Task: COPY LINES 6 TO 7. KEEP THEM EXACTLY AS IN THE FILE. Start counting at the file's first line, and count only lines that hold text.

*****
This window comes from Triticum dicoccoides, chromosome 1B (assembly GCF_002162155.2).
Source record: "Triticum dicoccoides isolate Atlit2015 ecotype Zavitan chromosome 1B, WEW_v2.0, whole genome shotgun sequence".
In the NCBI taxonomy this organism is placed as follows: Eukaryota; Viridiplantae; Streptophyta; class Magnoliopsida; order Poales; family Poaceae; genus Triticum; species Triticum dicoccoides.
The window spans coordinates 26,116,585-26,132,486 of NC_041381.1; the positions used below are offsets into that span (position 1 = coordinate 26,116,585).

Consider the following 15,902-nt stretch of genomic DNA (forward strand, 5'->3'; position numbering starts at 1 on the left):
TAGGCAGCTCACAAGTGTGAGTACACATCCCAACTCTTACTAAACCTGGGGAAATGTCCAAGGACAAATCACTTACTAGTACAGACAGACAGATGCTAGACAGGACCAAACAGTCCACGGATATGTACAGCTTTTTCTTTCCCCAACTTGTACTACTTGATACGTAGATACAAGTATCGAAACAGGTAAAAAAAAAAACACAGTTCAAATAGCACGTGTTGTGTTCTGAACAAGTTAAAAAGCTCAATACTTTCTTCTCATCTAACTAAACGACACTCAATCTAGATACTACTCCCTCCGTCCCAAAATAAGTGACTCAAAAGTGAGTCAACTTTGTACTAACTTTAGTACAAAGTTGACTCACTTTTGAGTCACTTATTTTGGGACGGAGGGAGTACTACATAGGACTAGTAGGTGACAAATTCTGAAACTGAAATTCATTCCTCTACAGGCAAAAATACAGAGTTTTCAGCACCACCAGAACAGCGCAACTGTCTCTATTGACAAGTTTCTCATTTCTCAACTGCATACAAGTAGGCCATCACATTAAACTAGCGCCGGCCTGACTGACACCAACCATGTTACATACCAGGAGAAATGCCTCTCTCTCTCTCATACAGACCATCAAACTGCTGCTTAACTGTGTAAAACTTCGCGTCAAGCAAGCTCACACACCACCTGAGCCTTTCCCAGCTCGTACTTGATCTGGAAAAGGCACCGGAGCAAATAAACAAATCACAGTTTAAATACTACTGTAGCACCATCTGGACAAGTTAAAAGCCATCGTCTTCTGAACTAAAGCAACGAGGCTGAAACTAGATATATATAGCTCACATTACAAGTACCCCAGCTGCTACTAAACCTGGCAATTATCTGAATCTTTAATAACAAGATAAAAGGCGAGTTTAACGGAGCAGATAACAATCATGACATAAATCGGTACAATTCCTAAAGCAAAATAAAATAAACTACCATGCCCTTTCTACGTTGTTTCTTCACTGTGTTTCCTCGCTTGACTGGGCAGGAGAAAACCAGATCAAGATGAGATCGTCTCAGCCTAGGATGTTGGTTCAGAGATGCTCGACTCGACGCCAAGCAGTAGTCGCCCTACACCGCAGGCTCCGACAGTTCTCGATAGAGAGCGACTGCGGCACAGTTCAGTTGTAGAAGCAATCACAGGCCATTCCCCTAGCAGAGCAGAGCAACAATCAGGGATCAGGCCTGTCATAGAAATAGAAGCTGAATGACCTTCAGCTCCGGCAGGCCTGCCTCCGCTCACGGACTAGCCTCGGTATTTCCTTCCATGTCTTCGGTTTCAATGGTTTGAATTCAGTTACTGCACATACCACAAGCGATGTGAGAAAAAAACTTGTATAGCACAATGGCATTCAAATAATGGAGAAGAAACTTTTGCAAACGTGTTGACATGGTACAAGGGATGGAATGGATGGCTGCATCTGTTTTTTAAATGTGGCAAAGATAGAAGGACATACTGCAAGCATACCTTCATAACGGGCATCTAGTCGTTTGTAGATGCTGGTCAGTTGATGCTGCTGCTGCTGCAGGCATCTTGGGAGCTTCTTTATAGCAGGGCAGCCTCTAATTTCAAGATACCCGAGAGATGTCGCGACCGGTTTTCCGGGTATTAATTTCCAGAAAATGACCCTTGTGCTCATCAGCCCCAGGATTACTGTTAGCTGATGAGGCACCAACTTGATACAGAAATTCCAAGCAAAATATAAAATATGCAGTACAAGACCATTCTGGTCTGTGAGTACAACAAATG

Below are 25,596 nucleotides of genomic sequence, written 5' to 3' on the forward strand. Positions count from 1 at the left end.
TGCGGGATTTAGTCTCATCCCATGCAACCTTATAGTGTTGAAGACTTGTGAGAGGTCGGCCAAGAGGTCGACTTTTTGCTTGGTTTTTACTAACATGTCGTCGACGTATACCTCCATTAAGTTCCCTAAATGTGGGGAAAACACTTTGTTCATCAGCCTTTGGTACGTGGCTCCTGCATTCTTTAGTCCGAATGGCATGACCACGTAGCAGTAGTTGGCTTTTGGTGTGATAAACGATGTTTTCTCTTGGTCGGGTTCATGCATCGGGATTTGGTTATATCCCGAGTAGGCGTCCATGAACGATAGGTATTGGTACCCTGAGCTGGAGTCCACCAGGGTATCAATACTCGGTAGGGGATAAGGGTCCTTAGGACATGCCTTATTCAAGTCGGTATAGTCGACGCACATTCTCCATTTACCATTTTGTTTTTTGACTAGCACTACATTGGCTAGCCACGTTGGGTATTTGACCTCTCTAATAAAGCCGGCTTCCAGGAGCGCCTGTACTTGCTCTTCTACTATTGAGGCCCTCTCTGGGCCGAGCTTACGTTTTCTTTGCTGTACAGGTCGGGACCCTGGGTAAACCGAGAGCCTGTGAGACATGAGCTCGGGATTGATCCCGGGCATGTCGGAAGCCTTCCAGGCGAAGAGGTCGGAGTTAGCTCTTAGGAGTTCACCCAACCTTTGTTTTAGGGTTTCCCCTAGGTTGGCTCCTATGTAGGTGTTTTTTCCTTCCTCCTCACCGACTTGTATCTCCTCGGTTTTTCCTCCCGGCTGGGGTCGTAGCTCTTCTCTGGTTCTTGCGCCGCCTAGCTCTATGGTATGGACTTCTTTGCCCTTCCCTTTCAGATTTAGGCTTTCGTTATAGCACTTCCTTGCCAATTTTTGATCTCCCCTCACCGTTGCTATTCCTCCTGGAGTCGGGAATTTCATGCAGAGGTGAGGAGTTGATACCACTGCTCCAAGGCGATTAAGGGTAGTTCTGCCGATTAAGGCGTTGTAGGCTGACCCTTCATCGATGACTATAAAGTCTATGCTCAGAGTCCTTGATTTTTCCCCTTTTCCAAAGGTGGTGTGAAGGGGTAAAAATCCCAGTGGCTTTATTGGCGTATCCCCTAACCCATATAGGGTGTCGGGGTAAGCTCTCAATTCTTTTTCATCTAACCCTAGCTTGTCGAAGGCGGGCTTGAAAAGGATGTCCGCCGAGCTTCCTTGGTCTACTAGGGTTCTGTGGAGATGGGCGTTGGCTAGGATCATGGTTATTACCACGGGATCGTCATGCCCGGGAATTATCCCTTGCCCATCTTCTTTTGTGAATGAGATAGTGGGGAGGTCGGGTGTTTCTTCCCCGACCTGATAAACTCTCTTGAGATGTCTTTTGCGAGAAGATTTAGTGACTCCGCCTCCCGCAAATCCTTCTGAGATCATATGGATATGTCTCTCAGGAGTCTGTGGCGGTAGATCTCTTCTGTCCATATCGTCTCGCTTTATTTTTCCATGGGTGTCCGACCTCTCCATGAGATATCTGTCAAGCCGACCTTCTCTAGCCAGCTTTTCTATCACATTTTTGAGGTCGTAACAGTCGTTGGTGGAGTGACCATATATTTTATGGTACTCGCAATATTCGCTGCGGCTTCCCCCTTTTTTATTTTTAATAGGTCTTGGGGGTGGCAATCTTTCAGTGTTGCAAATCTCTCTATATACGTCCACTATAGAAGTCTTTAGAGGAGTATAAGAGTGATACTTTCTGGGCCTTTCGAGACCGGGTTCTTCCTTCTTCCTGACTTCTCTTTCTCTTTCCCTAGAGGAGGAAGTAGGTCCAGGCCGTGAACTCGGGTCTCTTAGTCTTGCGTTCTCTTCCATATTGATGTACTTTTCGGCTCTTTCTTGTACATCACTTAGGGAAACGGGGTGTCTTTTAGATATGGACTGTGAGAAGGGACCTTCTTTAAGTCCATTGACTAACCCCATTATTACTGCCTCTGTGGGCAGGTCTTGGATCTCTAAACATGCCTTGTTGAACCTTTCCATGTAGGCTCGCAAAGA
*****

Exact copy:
TAGGCAGCTCACAAGTGTGAGTACACATCCCAACTCTTACTAAACCTGGGGAAATGTCCAAGGACAAATCACTTACTAGTACAGACAGACAGATGCTAGACAGGACCAAACAGTCCACGGATATGTACAGCTTTTTCTTTCCCCAACTTGTACTACTTGATACGTAGATACAAGTATCGAAACAGGTAAAAAAAAAAACACAGTTCAAATAGCACGTGTTGTGTTCTGAACAAGTTAAAAAGCTCAATACTTTCTTCTCATCTAACTAAACGACACTCAATCTAGATACTACTCCCTCCGTCCCAAAATAAGTGACTCAAAAGTGAGTCAACTTTGTACTAACTTTAGTACAAAGTTGACTCACTTTTGAGTCACTTATTTTGGGACGGAGGGAGTACTACATAGGACTAGTAGGTGACAAATTCTGAAACTGAAATTCATTCCTCTACAGGCAAAAATACAGAGTTTTCAGCACCACCAGAACAGCGCAACTGTCTCTATTGACAAGTTTCTCATTTCTCAACTGCATACAAGTAGGCCATCACATTAAACTAGCGCCGGCCTGACTGACACCAACCATGTTACATACCAGGAGAAATGCCTCTCTCTCTCTCATACAGACCATCAAACTGCTGCTTAACTGTGTAAAACTTCGCGTCAAGCAAGCTCACACACCACCTGAGCCTTTCCCAGCTCGTACTTGATCTGGAAAAGGCACCGGAGCAAATAAACAAATCACAGTTTAAATACTACTGTAGCACCATCTGGACAAGTTAAAAGCCATCGTCTTCTGAACTAAAGCAACGAGGCTGAAACTAGATATATATAGCTCACATTACAAGTACCCCAGCTGCTACTAAACCTGGCAATTATCTGAATCTTTAATAACAAGATAAAAGGCGAGTTTAACGGAGCAGATAACAATCATGACATAAATCGGTACAATTCCTAAAGCAAAATAAAATAAACTACCATGCCCTTTCTACGTTGTTTCTTCACTGTGTTTCCTCGCTTGACTGGGCAGGAGAAAACCAGATCAAGATGAGATCGTCTCAGCCTAGGATGTTGGTTCAGAGATGCTCGACTCGACGCCAAGCAGTAGTCGCCCTACACCGCAGGCTCCGACAGTTCTCGATAGAGAGCGACTGCGGCACAGTTCAGTTGTAGAAGCAATCACAGGCCATTCCCCTAGCAGAGCAGAGCAACAATCAGGGATCAGGCCTGTCATAGAAATAGAAGCTGAATGACCTTCAGCTCCGGCAGGCCTGCCTCCGCTCACGGACTAGCCTCGGTATTTCCTTCCATGTCTTCGGTTTCAATGGTTTGAATTCAGTTACTGCACATACCACAAGCGATGTGAGAAAAAAACTTGTATAGCACAATGGCATTCAAATAATGGAGAAGAAACTTTTGCAAACGTGTTGACATGGTACAAGGGATGGAATGGATGGCTGCATCTGTTTTTTAAATGTGGCAAAGATAGAAGGACATACTGCAAGCATACCTTCATAACGGGCATCTAGTCGTTTGTAGATGCTGGTCAGTTGATGCTGCTGCTGCTGCAGGCATCTTGGGAGCTTCTTTATAGCAGGGCAGCCTCTAATTTCAAGATACCCGAGAGATGTCGCGACCGGTTTTCCGGGTATTAATTTCCAGAAAATGACCCTTGTGCTCATCAGCCCCAGGATTACTGTTAGCTGATGAGGCACCAACTTGATACAGAAATTCCAAGCAAAATATAAAATATGCAGTACAAGACCATTCTGGTCTGTGAGTACAACAAATG

Below are 25,596 nucleotides of genomic sequence, written 5' to 3' on the forward strand. Positions count from 1 at the left end.